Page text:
The developers are claiming to be part of the REvil threat group, but according to reports by the likes of PaloAlto Networks it seems likely that this is a lie being used for marketing purposes - the REvil name carries some weight in the ransomware scene.

The group claims to have breached several dozen organisations in the first half of 2021, but reports show that so far only 4 have paid up. However it appears the family is quite active, and will likely remain so for some time.


Updated Snake Keylogger Configuration Extractor

Snake is a relatively straightforward keylogger which is sold through forums rather than being used by a single actor. As is common with modern keyloggers it also includes some functionality of a stealer, being able to gather stored credentials from browsers, take screenshots, and extract the contents of the clipboard.

We added a configuration extractor for the family back in March but recently observed a new variant which was getting past it. We have analysed the available samples and updated as required. As usual we’ll continue to keep an eye out for any further changes and will make tweaks if needed. In the meantime you can find examples of the new variant below.


Updated RevengeRAT Configuration Extractor

RevengeRAT is an old face in town, with the original versions dating back to 2016. It is a full-featured remote access tool providing complete control of any machine it is installed on. The source code was leaked early on, meaning that it has become a popular choice for building custom versions by various threat actors. Nowadays there are lots of different variants floating around making reliable detection a challenge at times.

We have previously added and modified detections for the family based on samples observed on Triage, and this week we’re back with a minor background tweak to support some more versions observed recently. We doubt it will be the last time RevengeRAT appears in one of these blogs, but it should cover all current samples of the family.


New SystemBC Configuration Extractor

SystemBC is a RAT which is commonly used as a loader stage for other threats - most recently ransomware families. It provides secure download of remote files, as well as its range of remote administration options, making it a powerful tool for ransomware gangs looking to carry out targeted infections with manual control over data gathering and deployment.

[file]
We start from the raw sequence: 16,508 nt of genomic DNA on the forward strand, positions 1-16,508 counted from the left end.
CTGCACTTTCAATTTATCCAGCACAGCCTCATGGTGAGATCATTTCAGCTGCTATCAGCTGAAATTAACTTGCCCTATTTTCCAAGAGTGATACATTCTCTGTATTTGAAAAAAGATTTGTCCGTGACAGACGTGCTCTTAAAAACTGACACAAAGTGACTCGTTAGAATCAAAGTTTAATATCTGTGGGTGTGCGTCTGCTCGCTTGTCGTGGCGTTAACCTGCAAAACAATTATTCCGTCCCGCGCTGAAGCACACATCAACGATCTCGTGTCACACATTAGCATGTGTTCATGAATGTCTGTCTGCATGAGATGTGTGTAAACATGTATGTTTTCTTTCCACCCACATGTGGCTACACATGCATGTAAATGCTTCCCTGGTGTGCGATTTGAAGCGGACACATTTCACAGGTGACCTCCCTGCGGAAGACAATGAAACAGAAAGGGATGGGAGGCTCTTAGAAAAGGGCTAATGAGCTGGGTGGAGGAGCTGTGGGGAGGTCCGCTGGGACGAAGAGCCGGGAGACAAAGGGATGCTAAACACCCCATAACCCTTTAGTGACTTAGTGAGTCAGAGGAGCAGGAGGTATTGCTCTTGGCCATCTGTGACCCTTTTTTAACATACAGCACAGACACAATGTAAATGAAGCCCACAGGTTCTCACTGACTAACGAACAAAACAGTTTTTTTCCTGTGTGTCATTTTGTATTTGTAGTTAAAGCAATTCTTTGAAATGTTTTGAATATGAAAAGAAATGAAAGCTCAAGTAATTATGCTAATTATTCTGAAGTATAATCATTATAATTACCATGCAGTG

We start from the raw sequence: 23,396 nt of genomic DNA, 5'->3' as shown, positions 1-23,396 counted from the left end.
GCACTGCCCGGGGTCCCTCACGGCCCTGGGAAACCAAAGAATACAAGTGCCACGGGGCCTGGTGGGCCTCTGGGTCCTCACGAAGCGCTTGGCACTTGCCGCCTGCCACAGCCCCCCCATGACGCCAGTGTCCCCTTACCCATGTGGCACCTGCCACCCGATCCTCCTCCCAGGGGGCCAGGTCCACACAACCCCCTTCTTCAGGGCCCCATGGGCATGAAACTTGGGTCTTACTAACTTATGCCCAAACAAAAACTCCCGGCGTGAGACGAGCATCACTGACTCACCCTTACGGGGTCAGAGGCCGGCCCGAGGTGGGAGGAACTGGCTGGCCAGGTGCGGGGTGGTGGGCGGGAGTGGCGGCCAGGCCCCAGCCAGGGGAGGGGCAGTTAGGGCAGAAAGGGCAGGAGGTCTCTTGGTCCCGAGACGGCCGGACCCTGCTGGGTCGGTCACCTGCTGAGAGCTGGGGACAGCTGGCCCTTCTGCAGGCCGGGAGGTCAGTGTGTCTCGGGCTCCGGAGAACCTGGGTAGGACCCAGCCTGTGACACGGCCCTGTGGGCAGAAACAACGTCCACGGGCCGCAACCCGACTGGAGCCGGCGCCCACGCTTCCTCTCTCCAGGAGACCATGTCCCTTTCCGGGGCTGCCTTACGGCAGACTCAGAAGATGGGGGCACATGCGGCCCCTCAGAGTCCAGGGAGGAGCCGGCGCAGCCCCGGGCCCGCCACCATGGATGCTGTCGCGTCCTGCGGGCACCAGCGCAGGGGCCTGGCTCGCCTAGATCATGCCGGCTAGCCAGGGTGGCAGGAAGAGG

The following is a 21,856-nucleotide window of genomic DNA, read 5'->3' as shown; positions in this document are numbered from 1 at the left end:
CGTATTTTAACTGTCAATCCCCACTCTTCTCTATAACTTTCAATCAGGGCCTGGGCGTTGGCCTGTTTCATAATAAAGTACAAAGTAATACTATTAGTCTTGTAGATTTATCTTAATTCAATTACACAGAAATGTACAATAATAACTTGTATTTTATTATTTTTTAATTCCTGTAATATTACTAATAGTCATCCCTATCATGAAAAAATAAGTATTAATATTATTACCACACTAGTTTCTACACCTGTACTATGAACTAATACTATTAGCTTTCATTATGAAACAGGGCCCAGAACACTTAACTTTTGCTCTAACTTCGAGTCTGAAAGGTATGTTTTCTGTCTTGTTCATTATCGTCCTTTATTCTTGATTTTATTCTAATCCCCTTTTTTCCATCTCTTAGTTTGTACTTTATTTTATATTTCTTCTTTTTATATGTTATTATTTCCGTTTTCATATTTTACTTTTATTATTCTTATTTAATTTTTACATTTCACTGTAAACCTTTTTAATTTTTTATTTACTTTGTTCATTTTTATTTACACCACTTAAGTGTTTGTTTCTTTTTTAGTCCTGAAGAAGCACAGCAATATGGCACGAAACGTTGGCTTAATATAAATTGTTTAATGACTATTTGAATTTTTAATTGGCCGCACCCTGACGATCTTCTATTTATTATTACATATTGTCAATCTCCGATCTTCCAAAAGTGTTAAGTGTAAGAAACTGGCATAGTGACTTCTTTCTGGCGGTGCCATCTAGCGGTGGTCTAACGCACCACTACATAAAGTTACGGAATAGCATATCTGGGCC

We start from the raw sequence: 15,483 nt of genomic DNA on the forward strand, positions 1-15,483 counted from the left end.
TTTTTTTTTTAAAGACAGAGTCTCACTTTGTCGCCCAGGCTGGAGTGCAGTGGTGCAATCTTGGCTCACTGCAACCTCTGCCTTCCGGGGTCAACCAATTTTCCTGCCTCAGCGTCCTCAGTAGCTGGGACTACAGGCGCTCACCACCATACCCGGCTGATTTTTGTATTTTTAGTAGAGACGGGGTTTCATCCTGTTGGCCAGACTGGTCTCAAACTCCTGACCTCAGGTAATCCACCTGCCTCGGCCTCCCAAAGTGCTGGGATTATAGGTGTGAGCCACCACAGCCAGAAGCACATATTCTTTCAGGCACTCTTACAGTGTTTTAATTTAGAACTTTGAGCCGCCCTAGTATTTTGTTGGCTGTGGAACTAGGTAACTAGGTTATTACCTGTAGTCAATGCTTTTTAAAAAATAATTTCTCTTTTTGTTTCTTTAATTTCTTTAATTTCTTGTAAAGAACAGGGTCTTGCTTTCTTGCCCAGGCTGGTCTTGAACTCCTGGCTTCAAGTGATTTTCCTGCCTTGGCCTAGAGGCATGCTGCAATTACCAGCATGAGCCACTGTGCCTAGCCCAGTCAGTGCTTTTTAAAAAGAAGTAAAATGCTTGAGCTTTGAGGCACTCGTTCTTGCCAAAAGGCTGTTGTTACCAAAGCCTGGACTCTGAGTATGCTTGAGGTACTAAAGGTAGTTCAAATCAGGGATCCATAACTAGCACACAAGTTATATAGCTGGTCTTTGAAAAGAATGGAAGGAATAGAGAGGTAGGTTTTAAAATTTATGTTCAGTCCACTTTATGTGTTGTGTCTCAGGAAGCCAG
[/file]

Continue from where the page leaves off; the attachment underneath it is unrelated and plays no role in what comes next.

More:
We added family detection back in February 2021, and since it has continued to see widespread use we’re revisiting it this week to add a full configuration extractor. We have carried out reprocessing of all recent samples to properly reflect this change so you can find analyses simply by searching family:systembc, but a few examples are also linked directly below for reference.


Detection for Common Packer Frameworks

Whilst not always malicious in and of themselves, the presence of a packer can be a sign that a sample is attempting to make itself harder to analyse using static methods. Triage already features detection for a few different packers, providing a fallback to suggest that additional analysis is required in case execution fails for some reason and prevents behaviour being captured fully.

This week we are adding rules for a few more frameworks seen in use recently. All of the below target solely .NET assemblies - some examples are provided for each as a reference:

.NET Reactor



Between them, these 3 have been used in many thousands of samples uploaded to Triage over recent months. To provide more detail on them and help with any further manual analysis, we have added rules which will provide informational feedback about the presence of the packer.

Updated Orcus RAT Signatures

Orcus is a relatively advanced remote access trojan with an extensive feature set. It is sold through forums for use by varied actors looking for a stealer/backdoor solution, and includes support for custom plugins enabling users to easily extend or target its capabilities to their use case.

This week we’ve made some minor additions to our detection for the family, adding fallback rules to catch samples which slip by our existing detections. Some examples from the last couple of months can be seen below.


Family Detections for Recent Skidware RATs

There are always dozens of families coming and going which barely last long enough to be worth building detections for. Small, poorly made trojans and ransomware samples which make a single phishing run and then vanish; or the new ’next big thing’ which turns out to be worse in every way than its existing competitors and never gets off the ground.

This week we noticed a few RATs that seemed worthwhile looking into, so we have pushed detections for them despite their low technical complexity and poor implementation. Some relevant links for each of these are given below.